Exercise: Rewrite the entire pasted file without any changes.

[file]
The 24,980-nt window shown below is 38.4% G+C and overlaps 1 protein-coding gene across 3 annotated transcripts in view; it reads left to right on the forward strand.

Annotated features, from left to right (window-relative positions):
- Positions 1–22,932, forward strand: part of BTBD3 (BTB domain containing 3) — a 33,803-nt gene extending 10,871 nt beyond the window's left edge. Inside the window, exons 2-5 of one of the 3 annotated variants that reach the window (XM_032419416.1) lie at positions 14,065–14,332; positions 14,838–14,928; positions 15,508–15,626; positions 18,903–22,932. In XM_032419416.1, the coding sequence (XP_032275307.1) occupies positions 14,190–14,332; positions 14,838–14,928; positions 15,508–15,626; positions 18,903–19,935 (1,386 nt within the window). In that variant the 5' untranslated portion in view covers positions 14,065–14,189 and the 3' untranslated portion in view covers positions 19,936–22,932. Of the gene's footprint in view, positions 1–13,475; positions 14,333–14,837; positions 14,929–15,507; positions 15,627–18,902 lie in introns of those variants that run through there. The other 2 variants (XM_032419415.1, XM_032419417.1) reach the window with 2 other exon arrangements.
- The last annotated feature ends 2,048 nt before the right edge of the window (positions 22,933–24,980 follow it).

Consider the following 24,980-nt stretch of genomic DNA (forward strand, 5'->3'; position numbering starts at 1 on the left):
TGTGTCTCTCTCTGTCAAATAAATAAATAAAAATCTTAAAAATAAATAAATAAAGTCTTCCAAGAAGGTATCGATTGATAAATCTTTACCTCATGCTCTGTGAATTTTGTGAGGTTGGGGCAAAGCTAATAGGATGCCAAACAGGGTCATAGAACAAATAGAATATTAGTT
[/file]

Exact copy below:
The 24,980-nt window shown below is 38.4% G+C and overlaps 1 protein-coding gene across 3 annotated transcripts in view; it reads left to right on the forward strand.

Annotated features, from left to right (window-relative positions):
- Positions 1–22,932, forward strand: part of BTBD3 (BTB domain containing 3) — a 33,803-nt gene extending 10,871 nt beyond the window's left edge. Inside the window, exons 2-5 of one of the 3 annotated variants that reach the window (XM_032419416.1) lie at positions 14,065–14,332; positions 14,838–14,928; positions 15,508–15,626; positions 18,903–22,932. In XM_032419416.1, the coding sequence (XP_032275307.1) occupies positions 14,190–14,332; positions 14,838–14,928; positions 15,508–15,626; positions 18,903–19,935 (1,386 nt within the window). In that variant the 5' untranslated portion in view covers positions 14,065–14,189 and the 3' untranslated portion in view covers positions 19,936–22,932. Of the gene's footprint in view, positions 1–13,475; positions 14,333–14,837; positions 14,929–15,507; positions 15,627–18,902 lie in introns of those variants that run through there. The other 2 variants (XM_032419415.1, XM_032419417.1) reach the window with 2 other exon arrangements.
- The last annotated feature ends 2,048 nt before the right edge of the window (positions 22,933–24,980 follow it).

Consider the following 24,980-nt stretch of genomic DNA (forward strand, 5'->3'; position numbering starts at 1 on the left):
TGTGTCTCTCTCTGTCAAATAAATAAATAAAAATCTTAAAAATAAATAAATAAAGTCTTCCAAGAAGGTATCGATTGATAAATCTTTACCTCATGCTCTGTGAATTTTGTGAGGTTGGGGCAAAGCTAATAGGATGCCAAACAGGGTCATAGAACAAATAGAATATTAGTT